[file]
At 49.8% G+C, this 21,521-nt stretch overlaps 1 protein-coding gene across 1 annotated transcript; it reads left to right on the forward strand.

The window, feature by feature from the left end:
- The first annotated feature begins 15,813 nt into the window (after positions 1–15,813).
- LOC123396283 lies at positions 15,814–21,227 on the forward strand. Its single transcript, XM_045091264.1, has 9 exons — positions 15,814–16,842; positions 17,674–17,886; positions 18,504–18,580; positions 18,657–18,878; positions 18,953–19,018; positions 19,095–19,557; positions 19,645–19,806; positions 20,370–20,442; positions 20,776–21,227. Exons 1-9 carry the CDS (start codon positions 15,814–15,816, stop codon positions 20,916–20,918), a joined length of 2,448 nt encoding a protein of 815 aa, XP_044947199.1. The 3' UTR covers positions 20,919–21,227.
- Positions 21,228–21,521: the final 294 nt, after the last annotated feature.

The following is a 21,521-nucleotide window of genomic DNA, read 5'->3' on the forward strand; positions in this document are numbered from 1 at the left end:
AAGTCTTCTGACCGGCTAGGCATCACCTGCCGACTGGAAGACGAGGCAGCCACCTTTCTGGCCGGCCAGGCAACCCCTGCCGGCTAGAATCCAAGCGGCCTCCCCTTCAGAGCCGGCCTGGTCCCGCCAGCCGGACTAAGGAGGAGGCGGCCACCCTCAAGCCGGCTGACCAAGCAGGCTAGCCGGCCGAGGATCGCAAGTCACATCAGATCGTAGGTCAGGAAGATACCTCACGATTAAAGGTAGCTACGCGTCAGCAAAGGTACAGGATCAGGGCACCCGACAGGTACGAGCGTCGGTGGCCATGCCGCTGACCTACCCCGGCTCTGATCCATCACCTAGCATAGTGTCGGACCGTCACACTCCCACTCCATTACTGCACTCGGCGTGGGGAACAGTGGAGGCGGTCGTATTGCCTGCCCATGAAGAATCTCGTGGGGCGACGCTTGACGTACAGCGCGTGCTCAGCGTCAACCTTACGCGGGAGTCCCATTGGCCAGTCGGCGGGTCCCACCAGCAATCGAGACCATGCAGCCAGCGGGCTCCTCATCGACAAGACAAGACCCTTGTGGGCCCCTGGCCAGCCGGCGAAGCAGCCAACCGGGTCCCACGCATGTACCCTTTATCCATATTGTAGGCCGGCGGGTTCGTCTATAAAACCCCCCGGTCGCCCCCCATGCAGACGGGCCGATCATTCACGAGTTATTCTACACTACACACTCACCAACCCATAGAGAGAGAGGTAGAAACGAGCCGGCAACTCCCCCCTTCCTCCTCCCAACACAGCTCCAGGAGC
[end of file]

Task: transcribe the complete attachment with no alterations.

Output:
At 49.8% G+C, this 21,521-nt stretch overlaps 1 protein-coding gene across 1 annotated transcript; it reads left to right on the forward strand.

The window, feature by feature from the left end:
- The first annotated feature begins 15,813 nt into the window (after positions 1–15,813).
- LOC123396283 lies at positions 15,814–21,227 on the forward strand. Its single transcript, XM_045091264.1, has 9 exons — positions 15,814–16,842; positions 17,674–17,886; positions 18,504–18,580; positions 18,657–18,878; positions 18,953–19,018; positions 19,095–19,557; positions 19,645–19,806; positions 20,370–20,442; positions 20,776–21,227. Exons 1-9 carry the CDS (start codon positions 15,814–15,816, stop codon positions 20,916–20,918), a joined length of 2,448 nt encoding a protein of 815 aa, XP_044947199.1. The 3' UTR covers positions 20,919–21,227.
- Positions 21,228–21,521: the final 294 nt, after the last annotated feature.

The following is a 21,521-nucleotide window of genomic DNA, read 5'->3' on the forward strand; positions in this document are numbered from 1 at the left end:
AAGTCTTCTGACCGGCTAGGCATCACCTGCCGACTGGAAGACGAGGCAGCCACCTTTCTGGCCGGCCAGGCAACCCCTGCCGGCTAGAATCCAAGCGGCCTCCCCTTCAGAGCCGGCCTGGTCCCGCCAGCCGGACTAAGGAGGAGGCGGCCACCCTCAAGCCGGCTGACCAAGCAGGCTAGCCGGCCGAGGATCGCAAGTCACATCAGATCGTAGGTCAGGAAGATACCTCACGATTAAAGGTAGCTACGCGTCAGCAAAGGTACAGGATCAGGGCACCCGACAGGTACGAGCGTCGGTGGCCATGCCGCTGACCTACCCCGGCTCTGATCCATCACCTAGCATAGTGTCGGACCGTCACACTCCCACTCCATTACTGCACTCGGCGTGGGGAACAGTGGAGGCGGTCGTATTGCCTGCCCATGAAGAATCTCGTGGGGCGACGCTTGACGTACAGCGCGTGCTCAGCGTCAACCTTACGCGGGAGTCCCATTGGCCAGTCGGCGGGTCCCACCAGCAATCGAGACCATGCAGCCAGCGGGCTCCTCATCGACAAGACAAGACCCTTGTGGGCCCCTGGCCAGCCGGCGAAGCAGCCAACCGGGTCCCACGCATGTACCCTTTATCCATATTGTAGGCCGGCGGGTTCGTCTATAAAACCCCCCGGTCGCCCCCCATGCAGACGGGCCGATCATTCACGAGTTATTCTACACTACACACTCACCAACCCATAGAGAGAGAGGTAGAAACGAGCCGGCAACTCCCCCCTTCCTCCTCCCAACACAGCTCCAGGAGC